Rating: NNSane people who rave about Finding Forrester (Ebert and Roeper ran out of thumbs praising it) are suffering from.
Sane people who rave about Finding Forrester (Ebert and Roeper ran out of thumbs praising it) are suffering from short-term memory loss. If you like Good Will Hunting, you’ll like Finding Forrester, because it’s the exact same movie, though the ending owes something to Scent Of A Woman. There’s even a Matt Damon cameo.
A bright young man from the wrong side of the tracks finds a mentor in a highly intelligent older loner who bears his own emotional scars. Along the way, he has a romantic entanglement with a young woman from the right side of the tracks.
The kid (Robert Brown) is a young black writer rather than a white math whiz, and the mentor’s a reclusive famous writer (Sean Connery) rather than a widowed psychologist, but it’s the same movie, with the addition of F. Murray Abraham as a bitter writing teacher who accuses the hero of plagiarism. Accusing anyone of plagiarism in this movie carries its own ironies.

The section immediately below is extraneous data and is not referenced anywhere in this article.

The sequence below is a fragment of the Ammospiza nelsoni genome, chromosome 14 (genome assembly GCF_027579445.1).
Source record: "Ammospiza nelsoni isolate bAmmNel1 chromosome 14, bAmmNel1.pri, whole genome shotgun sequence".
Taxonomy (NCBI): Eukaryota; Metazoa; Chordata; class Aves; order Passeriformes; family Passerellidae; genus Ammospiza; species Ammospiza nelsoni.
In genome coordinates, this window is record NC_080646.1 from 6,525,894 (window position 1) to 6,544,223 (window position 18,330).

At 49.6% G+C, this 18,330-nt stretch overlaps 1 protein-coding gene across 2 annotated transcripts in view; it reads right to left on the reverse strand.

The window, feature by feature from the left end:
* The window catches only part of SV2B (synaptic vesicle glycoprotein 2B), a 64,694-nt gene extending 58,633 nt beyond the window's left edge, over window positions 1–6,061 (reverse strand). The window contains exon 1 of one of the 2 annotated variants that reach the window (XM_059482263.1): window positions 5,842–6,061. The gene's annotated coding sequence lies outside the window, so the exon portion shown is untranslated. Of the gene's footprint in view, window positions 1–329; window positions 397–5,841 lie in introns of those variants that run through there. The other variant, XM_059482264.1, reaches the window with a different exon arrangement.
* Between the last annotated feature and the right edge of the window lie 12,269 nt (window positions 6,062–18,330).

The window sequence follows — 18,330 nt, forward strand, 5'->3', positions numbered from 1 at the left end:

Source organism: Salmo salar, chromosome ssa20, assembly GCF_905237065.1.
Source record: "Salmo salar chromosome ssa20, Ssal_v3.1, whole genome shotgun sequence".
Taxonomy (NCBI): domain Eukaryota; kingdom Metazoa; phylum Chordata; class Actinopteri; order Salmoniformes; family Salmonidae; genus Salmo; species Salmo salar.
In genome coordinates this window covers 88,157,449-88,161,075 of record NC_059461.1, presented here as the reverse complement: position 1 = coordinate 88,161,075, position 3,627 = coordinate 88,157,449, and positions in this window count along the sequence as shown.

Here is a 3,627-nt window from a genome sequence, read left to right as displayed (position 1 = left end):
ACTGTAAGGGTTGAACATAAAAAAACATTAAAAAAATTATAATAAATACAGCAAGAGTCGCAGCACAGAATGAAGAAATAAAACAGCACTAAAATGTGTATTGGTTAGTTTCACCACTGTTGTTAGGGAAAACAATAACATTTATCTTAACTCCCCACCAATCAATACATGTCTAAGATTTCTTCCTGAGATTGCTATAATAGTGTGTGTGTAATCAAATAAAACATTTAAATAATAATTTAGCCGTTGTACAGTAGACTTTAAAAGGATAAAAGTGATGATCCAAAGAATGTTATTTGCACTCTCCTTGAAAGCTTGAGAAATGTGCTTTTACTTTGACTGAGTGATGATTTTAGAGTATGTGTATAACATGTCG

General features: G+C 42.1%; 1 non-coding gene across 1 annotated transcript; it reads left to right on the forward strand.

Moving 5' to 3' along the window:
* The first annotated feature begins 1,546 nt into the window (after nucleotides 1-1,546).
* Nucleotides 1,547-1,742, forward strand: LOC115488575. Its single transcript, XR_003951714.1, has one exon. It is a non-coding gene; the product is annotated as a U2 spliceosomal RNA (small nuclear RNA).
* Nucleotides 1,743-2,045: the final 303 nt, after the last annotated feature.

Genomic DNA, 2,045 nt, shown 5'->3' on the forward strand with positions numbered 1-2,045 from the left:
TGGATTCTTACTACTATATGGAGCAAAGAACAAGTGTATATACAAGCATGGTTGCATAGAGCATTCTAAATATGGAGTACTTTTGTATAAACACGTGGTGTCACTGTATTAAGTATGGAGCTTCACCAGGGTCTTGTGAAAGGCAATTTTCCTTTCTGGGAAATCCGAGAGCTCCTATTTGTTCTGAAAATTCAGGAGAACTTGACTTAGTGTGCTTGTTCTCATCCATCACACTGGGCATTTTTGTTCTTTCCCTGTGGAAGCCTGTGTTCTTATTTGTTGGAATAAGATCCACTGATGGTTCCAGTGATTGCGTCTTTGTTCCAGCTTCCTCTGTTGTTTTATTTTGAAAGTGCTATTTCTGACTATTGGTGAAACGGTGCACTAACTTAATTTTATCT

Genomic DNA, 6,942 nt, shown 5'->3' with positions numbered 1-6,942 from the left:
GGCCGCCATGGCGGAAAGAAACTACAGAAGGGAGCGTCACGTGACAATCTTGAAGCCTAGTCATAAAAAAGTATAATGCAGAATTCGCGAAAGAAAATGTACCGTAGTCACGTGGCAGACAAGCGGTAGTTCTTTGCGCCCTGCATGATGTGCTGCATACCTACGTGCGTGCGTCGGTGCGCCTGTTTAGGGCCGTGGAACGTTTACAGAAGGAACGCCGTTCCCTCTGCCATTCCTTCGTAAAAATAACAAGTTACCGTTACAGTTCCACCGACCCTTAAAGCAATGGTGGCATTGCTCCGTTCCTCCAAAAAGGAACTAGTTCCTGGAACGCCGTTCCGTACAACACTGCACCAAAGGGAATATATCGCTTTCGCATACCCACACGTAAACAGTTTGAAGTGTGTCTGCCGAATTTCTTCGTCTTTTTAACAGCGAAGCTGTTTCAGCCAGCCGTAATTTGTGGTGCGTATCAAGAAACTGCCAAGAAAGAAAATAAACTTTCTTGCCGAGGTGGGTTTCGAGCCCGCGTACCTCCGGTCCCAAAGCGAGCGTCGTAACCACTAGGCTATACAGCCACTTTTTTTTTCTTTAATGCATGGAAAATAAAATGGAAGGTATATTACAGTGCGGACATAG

There’s no denying the craft involved in the film, or the quality of the performances – Connery could do this kind of role in his sleep, and Brown manages to hold his own in his scenes with him. But it’s annoying, after the bizarre debacle of the “shot-for-shot” remake of Psycho, a film I’m rather fond of, that Gus Van Sant, once one a daring indie filmmaker (Drugstore Cowboy, My Own Private Idaho), would run for cover so quickly and remake his biggest hit.